In an interview with Bloomberg TV, broadcast on Tuesday, Erdogan said that Turkey needed to give off “the image” of a president in control of monetary policy.
The popular case for central bank independence is that political control of monetary policy leads to short-term monetary stimulation for political gain — and therefore long-term inflation. This is not an idle worry for Turkey.
The country’s economy has grown this year, as a result of government investment. The IMF raised its growth estimate for Turkey in March by 0.8 percentage points, predicting it would expand by 4.3% in both 2018 and 2019.
But many, including the IMF, fear this is too fast to be sustainable. Their warnings have been largely ignored by the Turkish government.
The president has also been scathing of calls to raise interest rates, and in the past has even gone as far to call himself an “enemy of interest rates.”
But there was hope from investors that the Turkish central bank would step in to hike rates nonetheless. The Central Bank of the Republic of Turkey (TCMB) did indeed move rates up in April and pledged to tighten monetary policy if it needed to in the future.
But Erdogan has seemingly poured cold water on any notion that the central bank might act in opposition to his political programme.
The pledge to take greater control of the central bank, should he be returned to power in next month’s elections, caused further weakening in the Turkish lira. One dollar is now worth Tl4.46, a record low.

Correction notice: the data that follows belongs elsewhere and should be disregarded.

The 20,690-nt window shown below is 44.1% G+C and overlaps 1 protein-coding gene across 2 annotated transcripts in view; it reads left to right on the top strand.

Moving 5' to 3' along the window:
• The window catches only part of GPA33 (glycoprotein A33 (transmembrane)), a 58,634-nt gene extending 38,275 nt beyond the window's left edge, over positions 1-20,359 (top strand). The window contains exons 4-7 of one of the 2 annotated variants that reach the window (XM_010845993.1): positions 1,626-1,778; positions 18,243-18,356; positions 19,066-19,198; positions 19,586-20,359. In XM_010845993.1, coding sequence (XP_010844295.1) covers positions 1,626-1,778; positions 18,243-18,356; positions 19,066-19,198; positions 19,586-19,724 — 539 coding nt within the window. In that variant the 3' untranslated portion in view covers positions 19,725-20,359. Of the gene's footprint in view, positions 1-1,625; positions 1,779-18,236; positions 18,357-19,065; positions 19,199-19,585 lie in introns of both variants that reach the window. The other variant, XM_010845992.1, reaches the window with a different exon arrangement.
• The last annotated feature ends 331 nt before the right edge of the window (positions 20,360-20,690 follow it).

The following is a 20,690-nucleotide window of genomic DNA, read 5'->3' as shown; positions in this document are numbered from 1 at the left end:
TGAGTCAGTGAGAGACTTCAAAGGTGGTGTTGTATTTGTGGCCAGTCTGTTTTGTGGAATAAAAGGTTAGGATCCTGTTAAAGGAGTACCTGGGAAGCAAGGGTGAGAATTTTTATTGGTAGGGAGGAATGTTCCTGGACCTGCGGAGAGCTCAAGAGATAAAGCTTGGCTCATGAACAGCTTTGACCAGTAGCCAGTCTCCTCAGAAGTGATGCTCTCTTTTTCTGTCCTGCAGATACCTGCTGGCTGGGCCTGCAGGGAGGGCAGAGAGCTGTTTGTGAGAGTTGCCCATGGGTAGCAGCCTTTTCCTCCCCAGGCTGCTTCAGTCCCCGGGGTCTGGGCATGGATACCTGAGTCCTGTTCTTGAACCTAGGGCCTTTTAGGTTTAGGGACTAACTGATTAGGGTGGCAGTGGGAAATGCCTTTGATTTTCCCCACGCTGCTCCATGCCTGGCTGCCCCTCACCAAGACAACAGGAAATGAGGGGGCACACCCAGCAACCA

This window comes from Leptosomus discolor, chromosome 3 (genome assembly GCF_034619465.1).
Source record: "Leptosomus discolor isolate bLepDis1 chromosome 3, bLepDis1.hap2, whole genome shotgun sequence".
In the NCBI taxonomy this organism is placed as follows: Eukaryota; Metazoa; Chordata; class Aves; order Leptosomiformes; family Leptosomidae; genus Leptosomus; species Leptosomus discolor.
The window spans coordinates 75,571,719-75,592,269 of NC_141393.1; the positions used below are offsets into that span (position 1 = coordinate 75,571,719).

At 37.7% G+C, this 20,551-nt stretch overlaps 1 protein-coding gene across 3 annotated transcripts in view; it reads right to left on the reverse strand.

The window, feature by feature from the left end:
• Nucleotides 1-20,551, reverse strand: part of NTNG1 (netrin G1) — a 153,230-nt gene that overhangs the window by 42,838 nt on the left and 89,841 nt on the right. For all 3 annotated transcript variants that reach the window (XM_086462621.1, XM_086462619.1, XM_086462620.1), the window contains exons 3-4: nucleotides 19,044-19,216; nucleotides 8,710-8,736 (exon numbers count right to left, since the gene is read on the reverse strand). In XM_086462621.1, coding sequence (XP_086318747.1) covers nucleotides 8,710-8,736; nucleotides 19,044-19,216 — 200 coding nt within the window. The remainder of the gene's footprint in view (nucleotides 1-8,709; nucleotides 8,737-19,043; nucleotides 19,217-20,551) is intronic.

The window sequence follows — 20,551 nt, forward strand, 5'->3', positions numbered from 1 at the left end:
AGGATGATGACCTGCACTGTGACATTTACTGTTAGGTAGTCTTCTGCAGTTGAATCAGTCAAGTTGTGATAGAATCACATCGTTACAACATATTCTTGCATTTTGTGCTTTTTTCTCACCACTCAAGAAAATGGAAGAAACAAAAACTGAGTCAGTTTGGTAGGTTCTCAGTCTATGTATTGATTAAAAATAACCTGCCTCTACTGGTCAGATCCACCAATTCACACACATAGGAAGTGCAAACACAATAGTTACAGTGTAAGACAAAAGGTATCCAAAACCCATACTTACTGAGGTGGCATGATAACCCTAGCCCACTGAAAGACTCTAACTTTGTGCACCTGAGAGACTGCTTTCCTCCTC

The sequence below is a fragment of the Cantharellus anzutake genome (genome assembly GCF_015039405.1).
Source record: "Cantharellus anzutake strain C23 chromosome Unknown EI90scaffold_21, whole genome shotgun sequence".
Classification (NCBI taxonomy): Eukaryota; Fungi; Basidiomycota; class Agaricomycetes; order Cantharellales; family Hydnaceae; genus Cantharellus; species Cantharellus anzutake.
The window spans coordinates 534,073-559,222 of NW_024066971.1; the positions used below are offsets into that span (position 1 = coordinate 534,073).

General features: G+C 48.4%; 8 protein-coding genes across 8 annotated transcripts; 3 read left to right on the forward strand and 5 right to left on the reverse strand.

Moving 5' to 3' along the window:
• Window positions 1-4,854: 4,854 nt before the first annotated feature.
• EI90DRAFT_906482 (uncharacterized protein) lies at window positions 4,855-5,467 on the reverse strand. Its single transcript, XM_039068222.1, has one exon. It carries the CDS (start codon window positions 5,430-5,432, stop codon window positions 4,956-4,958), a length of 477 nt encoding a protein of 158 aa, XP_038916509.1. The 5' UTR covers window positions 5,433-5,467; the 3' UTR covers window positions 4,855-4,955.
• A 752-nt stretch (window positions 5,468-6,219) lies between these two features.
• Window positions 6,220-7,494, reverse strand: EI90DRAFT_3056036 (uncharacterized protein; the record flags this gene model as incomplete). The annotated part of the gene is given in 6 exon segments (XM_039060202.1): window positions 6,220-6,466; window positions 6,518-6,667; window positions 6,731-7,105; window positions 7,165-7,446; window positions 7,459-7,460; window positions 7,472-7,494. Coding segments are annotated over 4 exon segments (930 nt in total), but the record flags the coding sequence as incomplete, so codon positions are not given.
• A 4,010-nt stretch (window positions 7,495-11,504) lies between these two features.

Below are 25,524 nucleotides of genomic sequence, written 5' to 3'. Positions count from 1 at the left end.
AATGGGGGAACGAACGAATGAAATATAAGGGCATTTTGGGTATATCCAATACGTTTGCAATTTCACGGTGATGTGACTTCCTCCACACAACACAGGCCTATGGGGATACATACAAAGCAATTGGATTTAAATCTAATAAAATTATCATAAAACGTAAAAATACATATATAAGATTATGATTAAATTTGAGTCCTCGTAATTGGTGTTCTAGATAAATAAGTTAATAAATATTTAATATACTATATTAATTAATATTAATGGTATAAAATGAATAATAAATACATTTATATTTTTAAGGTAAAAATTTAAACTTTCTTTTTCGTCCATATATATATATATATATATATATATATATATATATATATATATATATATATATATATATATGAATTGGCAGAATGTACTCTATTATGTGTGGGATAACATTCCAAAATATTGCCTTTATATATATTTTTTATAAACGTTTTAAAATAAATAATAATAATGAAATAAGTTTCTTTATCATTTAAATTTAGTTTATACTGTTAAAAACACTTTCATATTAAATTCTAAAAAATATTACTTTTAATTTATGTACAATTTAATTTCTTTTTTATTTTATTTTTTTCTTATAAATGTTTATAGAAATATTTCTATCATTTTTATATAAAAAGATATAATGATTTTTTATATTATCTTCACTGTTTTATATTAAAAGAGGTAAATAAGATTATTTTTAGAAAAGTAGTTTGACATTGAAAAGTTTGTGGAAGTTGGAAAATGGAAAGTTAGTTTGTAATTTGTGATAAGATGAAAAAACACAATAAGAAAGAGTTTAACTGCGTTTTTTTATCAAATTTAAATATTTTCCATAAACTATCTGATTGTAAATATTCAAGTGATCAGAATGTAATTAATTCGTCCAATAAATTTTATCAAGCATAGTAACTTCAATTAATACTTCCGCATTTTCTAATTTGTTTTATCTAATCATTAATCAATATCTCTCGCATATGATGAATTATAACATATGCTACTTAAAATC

The BIST 100, Turkey’s benchmark stock index, fell by almost 2% on Tuesday.
But if investors were surprised by Erdogan’s insistence that he should be in control of Turkish monetary policy, they shouldn’t have been.
Country analysts have repeatedly warned investors over Erdogan’s influence at the TCMB. He has not been shy in exerting influence over Turkey’s parliament or judiciary, and he has attacked journalists and political opposition to consolidate his power base.
Given Erdogan’s increasingly autocratic hold over the rest of Turkey, his public desire to influence the central bank should come as no surprise.
Many investors already acknowledged the president’s hand in setting monetary policy before today’s interview and, for some, that was a reason not to invest in Turkey.
Two Turkish IPOs were pulled earlier this month, on the back of economic concerns.
For those who did not subscribe to this murky reality before Tuesday’s interview, Erdogan has now crystallised it for them.
The president may change his mind on the direction of the Turkish economy and the need to curb its growth.
An emergency meeting last week suggests his government has recognised the economic threat facing the country. This means it is possible that the TCMB could indeed raise rates — but only with Erdogan’s approval.